Day 85. 315 pages, 101,664 words.
Yeah, this “short story” just refused to let go of me. I’m going to stop the count at this point, since I don’t think this “count by the story” system is working out anyway. It might have worked if I’d done one 5,000-word story every week or two, but these are obviously not manageable. For now, let’s focus on the release of Human, then see where the anthology is at.
The cool, dark, slightly manky basement was, I had to acknowledge, a slightly more appropriate setting to find a mushroom.
“Hatboy,” the Myconet said, serene as ever. She was scarcely visible in the darkness, illuminated with a sort of pallid glow that might have been a result of my straining eyes trying to pick out the shape of her, or might have been her own mild phosphorescence.
“Don’t take this the wrong way,” I said, “but are you following me?”
“That is a more confusing question than I think you know.”
I shook my head. “Never mind,” I said. “It’s just unusual to see you twice in one day. What brings you down here?”
She didn’t answer immediately. “It seemed the most logical course,” she finally said, “considering that you would be unable to traverse the city using the surface streets, and that you would be searching for a way to get underground. Perhaps I saw it in your future, and wished to take the opportunity to demonstrate my powers – just in case you had begun to doubt them.”
“Never,” I said loyally, and grinned in the dark. “So you did turn up here just to see me? It must have been something important.”
“Perhaps I was here to talk to Rose.”
“Right, like you had a meeting with Mister Hammersmith upstairs?” I rolled my eyes, then realised what she’d said. “Aha – Rose was here, then?”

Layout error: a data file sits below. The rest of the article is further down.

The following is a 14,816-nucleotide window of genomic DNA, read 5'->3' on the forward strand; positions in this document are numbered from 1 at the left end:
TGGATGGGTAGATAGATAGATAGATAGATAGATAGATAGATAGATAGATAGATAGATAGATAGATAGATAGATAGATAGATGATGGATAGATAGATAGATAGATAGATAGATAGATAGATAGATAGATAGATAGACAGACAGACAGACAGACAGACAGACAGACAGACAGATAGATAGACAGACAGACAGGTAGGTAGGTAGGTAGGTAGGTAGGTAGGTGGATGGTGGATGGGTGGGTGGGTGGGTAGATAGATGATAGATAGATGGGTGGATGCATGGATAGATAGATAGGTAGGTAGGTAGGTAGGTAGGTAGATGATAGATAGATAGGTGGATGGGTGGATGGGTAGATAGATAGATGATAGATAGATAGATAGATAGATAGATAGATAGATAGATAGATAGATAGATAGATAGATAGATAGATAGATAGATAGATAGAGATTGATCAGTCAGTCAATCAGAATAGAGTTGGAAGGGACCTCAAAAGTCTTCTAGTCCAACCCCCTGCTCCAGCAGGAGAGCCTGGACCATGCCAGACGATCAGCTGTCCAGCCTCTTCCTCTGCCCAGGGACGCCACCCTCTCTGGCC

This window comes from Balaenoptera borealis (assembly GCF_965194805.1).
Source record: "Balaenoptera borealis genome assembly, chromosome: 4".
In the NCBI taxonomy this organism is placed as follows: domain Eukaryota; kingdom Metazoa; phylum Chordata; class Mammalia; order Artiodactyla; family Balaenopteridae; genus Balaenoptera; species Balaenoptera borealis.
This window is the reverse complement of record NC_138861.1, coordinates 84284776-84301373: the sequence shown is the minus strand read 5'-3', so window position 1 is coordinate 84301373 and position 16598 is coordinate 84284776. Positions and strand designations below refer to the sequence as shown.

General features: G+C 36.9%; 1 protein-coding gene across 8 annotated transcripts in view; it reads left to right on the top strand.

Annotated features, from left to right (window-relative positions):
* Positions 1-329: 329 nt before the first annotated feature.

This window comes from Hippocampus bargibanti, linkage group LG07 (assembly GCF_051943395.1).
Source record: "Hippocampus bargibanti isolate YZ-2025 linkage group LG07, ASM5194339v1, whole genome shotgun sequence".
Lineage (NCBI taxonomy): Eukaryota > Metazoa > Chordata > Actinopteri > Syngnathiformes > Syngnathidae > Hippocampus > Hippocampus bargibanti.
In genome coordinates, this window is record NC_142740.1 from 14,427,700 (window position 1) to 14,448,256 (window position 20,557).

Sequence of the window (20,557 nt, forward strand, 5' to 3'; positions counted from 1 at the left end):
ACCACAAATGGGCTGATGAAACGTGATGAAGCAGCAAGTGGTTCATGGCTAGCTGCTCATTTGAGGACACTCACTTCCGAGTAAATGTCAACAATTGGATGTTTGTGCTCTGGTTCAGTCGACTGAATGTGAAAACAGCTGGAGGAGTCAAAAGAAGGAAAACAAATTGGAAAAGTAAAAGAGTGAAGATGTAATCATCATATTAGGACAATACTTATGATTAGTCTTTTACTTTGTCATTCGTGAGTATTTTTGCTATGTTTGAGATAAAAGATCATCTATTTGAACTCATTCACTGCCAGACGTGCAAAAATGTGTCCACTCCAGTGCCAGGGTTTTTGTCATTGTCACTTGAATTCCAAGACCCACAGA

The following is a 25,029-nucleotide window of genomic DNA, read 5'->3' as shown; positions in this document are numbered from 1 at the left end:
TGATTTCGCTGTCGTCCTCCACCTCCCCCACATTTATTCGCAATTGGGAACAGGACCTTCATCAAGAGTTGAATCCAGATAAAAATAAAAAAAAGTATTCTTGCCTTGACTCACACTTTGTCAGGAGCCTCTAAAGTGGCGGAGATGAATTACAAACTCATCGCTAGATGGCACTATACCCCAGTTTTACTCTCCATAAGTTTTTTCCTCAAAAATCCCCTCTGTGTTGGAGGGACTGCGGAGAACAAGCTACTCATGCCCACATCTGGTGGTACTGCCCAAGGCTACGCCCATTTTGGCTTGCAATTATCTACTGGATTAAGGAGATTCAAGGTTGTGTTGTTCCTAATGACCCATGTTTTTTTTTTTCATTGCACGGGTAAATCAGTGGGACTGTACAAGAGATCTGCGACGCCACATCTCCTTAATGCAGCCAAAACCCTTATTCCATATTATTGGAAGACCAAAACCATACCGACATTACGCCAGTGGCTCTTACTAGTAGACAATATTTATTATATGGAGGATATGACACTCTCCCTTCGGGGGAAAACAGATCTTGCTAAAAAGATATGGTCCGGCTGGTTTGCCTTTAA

“You know she was.”
“Fine,” I said. “Did you happen to see which way she went?” There was a long silence. “If you’re pointing one of your tentacle things,” I said, “you know I can’t actually see it in the dark, right?”
“I was pointing one of my tentacle things.”
I tsked. “Okay,” I said, “well unless you have anything of driving importance to tell me, I’m afraid I’ll have to wish you a good day and do my best to find my way back to the surface, preferably in some part of the city that isn’t flooded with carcass-slime.”
“The longer you wait, the more difficult it will be for you to escape,” the Myconet warned. “And the more people will suffer as a result.”
“No pressure, then.”
“I will do what I can to guide you.”
“What, like that pointing you were just doing?” I tried to moderate the sarcasm in my tone. “Sorry, but maybe a more direct verbal set of instructions ‑ ”
“You do not need my assistance in finding your way to Collins square,” the Myconet said. “Your disagreement with Rose, the mystery of the Prism, even your inadvertent awakening of the Barnsley Yard Cookhouse Trumpet’s curse ‑ ”
“My inadvertent awakening ‑ !”
“These are not important. These are small rooms, the details of which are unimportant and therefore invisible to me. I have faith that you will find your way through them.”
“So the guiding you were planning on doing,” I frowned, “something more important, then? A bigger metaphorical room, perhaps a metaphorical house?”
“You are distracted,” the Myconet said. “I will come to you when you are ready.”
That was the Myconet for you. “Um, well, okay,” I said, and shuffled across the black, mouldy-smelling basement in the hopes of finding a wall. Too late, I realised I should probably have taken better care to ensure I could find the ladder-stairs thing again … but when I looked up, I could make out a faint, fine square of light outlining the trapdoor. That, at least, should help me get my bearings. “Thanks for the tip about Rose, and I guess I’ll talk to you later.”
“I hope it will not be too late.”
I turned back in puzzlement to where the Myconet had been sitting, but of course she was gone.